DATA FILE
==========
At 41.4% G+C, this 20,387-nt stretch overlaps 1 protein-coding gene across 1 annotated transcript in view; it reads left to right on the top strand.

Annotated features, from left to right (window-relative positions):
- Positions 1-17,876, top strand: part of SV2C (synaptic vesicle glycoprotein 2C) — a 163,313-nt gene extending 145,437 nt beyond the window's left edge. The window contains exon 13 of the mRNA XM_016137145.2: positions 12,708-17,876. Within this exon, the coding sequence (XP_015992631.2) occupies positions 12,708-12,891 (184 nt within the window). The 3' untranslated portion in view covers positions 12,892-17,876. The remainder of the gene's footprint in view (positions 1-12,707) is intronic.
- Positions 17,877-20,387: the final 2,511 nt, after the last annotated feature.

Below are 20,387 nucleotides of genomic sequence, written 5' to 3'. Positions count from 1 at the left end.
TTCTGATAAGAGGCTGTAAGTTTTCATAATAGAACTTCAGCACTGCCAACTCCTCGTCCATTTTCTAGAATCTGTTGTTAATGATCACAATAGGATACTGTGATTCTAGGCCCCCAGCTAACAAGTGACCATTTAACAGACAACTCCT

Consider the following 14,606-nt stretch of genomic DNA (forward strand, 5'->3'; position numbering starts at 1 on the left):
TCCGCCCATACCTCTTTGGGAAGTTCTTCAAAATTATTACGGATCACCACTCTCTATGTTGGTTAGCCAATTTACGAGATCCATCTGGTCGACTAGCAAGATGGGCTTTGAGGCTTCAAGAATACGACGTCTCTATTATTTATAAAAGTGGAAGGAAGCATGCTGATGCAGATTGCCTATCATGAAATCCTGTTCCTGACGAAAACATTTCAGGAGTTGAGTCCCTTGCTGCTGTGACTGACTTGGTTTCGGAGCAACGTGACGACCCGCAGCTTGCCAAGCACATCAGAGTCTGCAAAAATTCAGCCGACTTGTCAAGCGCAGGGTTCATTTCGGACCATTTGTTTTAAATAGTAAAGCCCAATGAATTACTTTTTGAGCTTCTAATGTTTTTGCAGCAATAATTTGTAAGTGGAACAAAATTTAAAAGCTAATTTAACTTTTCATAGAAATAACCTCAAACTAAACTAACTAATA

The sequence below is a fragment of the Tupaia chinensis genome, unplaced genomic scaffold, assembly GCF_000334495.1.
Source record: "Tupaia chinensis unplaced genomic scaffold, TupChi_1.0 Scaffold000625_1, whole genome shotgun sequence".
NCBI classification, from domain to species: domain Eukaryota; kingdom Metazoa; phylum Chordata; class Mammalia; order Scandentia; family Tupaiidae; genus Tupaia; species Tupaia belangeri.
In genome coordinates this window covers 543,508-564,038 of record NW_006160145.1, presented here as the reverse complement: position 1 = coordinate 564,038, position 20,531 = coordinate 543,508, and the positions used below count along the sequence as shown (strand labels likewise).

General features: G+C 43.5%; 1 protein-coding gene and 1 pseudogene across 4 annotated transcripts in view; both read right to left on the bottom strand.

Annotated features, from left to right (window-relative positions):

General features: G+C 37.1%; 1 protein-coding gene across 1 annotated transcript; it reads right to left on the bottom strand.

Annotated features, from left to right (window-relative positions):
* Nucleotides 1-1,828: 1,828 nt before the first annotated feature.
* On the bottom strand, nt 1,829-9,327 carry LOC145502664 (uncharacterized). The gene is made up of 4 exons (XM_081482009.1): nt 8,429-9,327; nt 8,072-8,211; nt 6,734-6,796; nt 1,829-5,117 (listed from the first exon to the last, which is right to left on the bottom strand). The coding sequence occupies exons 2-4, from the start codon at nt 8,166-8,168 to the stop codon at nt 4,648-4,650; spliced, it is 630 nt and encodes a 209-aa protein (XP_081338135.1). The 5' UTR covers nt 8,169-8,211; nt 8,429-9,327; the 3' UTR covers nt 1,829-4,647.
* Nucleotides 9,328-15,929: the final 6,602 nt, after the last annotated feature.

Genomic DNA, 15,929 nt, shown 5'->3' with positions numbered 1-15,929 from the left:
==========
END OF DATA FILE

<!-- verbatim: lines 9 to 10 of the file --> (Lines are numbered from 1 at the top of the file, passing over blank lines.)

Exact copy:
The sequence below is a fragment of the Tupaia chinensis genome, unplaced genomic scaffold, assembly GCF_000334495.1.
Source record: "Tupaia chinensis unplaced genomic scaffold, TupChi_1.0 Scaffold000625_1, whole genome shotgun sequence".